Pressure is growing for a global regulation of cryptocurrencies that avoids 'black holes' of money

The International Monetary Fund (IMF) calls for a common regulatory framework to prevent crypto assets (such as Bitcoin) serve to avoid taxes and sanctions, or even to favor transactions related to criminal activities. The organization considers that the legal status of decentralized and digital finance must be "clarified" worldwide, very different in each country or region, although it calculates that its importance is still "relatively" small, accounting for 1% of the total value of global markets.

The umpteenth warning about the uses of crypto assets outside the law from developed countries came this week from the IMF, and also from the United States regulator (SEC) or the Bank of Spain.

A notice that coincides with the collapse of the price of Bitcoin and other cryptos in recent weeks and the rush of El Salvador towards a debt default due to the bet of its president, Nayib Bukele, for Bitcoin itself as the country's official currency.

The international organization chaired by Kristalina Georgieva emphasizes that crypto assets "can be maintained and marketed without intermediaries", outside borders and far from different regulations.

"Even when these assets are traded and held through intermediaries such as exchange houses and virtual wallets, they may not be regulated or required to comply with minimum national or international standards," he continues. This main and original characteristic of decentralized finance is, at the same time, one of its main attractions and also one of its greatest risks (or perversions).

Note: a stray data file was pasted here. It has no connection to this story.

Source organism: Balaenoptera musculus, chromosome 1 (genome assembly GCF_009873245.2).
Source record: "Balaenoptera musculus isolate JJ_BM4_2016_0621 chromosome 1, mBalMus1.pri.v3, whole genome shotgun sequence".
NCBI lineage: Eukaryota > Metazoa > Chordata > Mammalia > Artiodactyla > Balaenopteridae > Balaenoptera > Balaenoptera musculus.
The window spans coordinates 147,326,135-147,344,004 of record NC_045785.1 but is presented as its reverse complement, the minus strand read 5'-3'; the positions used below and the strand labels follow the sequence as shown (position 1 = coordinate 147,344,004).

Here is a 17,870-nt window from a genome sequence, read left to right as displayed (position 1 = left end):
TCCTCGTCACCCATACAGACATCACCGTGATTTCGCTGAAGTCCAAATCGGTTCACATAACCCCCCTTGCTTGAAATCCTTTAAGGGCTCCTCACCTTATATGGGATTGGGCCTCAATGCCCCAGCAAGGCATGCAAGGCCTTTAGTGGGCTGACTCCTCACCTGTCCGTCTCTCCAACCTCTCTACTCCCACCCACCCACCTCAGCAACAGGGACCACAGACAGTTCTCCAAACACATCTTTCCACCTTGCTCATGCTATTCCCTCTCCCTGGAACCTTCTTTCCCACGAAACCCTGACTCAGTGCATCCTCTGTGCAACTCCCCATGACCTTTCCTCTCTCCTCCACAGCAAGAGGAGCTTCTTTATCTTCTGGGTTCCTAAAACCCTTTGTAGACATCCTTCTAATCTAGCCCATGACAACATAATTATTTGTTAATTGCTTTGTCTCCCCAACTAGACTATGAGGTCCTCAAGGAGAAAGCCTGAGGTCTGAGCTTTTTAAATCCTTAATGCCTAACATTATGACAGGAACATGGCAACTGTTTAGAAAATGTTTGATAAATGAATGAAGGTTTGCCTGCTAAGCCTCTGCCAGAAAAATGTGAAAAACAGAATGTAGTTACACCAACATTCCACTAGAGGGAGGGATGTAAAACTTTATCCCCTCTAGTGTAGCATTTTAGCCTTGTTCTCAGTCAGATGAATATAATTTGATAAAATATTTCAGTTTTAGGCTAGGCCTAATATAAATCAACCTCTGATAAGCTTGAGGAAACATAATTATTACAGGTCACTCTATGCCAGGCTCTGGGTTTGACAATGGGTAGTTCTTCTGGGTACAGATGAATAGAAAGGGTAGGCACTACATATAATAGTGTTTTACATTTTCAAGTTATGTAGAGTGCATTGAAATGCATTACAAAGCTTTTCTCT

Brian Armstrong, executive director of one of the main cryptoactive brokerage platforms, Coinbase, had to deny "bankruptcy" this Wednesday, after the company's shares collapsed on the stock market due to the poor results obtained in the first quarter and the collapse of Bitcoin, and, above all, by regulatory warnings in the United States.

Pablo Hernández de Cos, governor of the Bank of Spain, recognized "some regulatory progress", but insisted that "a lot of work is needed", in a speech in the framework of the BIS (Bank of international payments, according to the acronym in English). "The accelerated development of decentralized finance and crypto assets require a proactive and forward-looking regulatory and supervisory approach. Collaboration between global authorities and bodies is key," he concluded.

"The main motive or reason for 50% of investors [en criptos] is the return on assets. Others do it just for fun or to please third parties and there are those who do it with the intention of exploring the use of alternative currencies without the need for intermediaries. Now, it seems clear that there are few investors looking to protect the value of their income, and that a very small group currently invests with the intention of supporting blockchain technology. [tecnología de cadena de bloques que sirve para generar una infraestructura de registros sin la intervención de bancos ni autoridades]", observes Eduard Garcia Rosicart, professor at OBS Business School.